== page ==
mirin

Welcome to a new edition of Meet the Flavours. Today we’re exploring mirin, a rice wine used in Japanese cuisine. A golden yellow liquid, mirin is similar to sake but has a sweeter taste, and is slightly lower in alcohol content.  Mirin is made from steamed glutinous rice (mocha-gome), cultured rice (kome-koji) and distilled alcohols mixed together and fermented for two months.

Like sake, mirin was originally consumed as a beverage but was soon used as a replacement for sugar in Japanese food, and continues to be used like this today. It can also be used to mask stronger odours like fish and seafood, and add shine to a dish. Adding a splash of mirin to stir fries, marinades and sauces like teriyaki adds a touch of sweetness and balance to soy sauce-based dishes, and can enhance the flavour of the dish.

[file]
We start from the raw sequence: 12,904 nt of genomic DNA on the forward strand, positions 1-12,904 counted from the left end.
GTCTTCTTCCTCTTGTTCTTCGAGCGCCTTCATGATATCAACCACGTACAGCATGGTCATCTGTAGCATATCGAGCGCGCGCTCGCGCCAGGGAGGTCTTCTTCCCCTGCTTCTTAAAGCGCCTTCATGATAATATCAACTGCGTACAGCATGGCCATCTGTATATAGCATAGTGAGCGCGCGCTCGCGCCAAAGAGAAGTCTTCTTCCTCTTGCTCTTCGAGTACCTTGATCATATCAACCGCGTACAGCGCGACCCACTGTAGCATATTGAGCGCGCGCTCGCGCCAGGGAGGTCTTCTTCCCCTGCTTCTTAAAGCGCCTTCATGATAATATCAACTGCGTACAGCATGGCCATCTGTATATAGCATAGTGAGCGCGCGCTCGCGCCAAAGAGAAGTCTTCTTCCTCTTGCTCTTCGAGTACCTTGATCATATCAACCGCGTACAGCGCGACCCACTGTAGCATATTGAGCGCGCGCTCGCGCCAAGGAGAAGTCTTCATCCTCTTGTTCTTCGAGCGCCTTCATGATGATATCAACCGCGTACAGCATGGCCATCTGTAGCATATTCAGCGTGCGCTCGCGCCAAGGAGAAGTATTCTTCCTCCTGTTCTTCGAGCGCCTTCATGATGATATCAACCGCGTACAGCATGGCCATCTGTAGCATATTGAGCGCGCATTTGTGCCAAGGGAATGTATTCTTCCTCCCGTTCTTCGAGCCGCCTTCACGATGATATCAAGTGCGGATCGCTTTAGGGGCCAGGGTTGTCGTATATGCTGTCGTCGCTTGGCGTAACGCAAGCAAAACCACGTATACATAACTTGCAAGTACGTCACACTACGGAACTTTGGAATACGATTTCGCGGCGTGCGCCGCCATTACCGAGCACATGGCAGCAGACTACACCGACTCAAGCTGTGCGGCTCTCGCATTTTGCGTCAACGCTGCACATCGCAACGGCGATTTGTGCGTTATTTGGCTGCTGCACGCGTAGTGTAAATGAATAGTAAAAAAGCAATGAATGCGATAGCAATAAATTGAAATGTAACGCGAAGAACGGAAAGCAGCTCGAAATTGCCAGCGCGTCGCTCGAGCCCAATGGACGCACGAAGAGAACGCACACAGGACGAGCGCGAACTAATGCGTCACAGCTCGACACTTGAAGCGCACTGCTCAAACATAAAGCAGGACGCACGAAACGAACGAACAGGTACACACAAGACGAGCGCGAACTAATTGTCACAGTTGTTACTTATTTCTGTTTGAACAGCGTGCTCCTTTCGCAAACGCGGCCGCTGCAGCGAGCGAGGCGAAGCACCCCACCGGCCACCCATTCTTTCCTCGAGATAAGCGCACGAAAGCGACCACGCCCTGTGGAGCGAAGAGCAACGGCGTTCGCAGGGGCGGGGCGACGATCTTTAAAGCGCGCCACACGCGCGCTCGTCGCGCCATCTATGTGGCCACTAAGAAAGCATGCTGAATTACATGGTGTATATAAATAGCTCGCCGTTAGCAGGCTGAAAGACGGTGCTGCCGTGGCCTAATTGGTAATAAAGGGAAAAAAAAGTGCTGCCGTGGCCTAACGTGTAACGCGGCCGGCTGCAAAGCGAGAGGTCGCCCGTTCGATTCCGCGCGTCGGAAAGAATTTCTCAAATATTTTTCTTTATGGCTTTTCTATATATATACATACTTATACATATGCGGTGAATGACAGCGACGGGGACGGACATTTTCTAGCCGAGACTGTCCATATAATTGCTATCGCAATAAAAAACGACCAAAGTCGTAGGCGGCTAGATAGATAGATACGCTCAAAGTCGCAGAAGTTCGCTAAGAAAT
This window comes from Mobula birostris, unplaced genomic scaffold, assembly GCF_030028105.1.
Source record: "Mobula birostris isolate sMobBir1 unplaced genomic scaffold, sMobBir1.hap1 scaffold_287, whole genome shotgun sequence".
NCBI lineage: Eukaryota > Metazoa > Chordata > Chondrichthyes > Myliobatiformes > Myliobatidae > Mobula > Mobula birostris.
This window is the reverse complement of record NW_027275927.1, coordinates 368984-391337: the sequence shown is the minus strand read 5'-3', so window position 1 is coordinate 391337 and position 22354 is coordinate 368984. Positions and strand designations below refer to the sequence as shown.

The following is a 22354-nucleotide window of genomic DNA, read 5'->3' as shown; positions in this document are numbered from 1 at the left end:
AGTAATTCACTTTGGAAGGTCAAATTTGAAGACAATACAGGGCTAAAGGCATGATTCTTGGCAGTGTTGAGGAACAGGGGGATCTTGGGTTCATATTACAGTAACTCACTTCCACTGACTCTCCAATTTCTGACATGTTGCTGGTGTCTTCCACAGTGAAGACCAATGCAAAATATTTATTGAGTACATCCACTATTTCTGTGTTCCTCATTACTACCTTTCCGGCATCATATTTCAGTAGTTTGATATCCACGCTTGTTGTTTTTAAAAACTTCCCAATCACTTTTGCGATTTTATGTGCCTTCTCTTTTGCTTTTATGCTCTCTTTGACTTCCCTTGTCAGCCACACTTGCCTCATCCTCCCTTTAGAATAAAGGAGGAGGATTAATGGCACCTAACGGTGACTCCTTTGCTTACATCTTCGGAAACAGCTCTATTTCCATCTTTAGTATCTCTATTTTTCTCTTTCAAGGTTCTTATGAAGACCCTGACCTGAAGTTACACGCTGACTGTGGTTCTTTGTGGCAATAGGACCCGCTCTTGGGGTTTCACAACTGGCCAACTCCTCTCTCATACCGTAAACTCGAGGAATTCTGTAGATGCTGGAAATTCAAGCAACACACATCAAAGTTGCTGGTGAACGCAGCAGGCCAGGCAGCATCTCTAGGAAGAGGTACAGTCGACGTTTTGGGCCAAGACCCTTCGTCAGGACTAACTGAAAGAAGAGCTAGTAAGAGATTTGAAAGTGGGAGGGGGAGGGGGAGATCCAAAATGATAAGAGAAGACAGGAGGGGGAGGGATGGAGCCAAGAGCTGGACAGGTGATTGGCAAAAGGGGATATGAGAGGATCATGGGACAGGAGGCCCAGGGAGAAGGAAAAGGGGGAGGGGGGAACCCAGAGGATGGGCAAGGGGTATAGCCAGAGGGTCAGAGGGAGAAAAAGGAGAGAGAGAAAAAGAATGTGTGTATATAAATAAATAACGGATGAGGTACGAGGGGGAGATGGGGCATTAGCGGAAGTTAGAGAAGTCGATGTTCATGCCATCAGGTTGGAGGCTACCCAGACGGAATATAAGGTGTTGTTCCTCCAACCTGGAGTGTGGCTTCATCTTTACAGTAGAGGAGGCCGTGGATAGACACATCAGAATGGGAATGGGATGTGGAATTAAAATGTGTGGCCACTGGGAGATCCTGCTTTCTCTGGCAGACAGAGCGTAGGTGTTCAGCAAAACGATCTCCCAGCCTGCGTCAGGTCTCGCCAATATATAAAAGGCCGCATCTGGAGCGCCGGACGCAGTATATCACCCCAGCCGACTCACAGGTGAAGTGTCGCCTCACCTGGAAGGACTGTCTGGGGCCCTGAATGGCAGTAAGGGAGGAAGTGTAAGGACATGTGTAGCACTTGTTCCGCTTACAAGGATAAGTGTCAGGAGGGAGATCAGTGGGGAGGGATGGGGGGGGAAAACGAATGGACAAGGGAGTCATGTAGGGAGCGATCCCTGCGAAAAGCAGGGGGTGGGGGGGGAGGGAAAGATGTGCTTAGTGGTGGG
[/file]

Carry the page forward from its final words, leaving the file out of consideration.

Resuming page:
Fun fact: During the rice shortages of WWII, synthetic mirins became very popular in Japan as prices rose by more than 230%!

Now that you’ve been introduced to mirin, head down to your local Wok On Inn and try the Japanese noodles served with our delicious teriyaki sauce – a sweet soya glaze, mushrooms, carrots, bean sprouts, shallots, onions, and toasted sesame seeds. Choose your favourite noodles, add your star ingredient, and enjoy!

 

 

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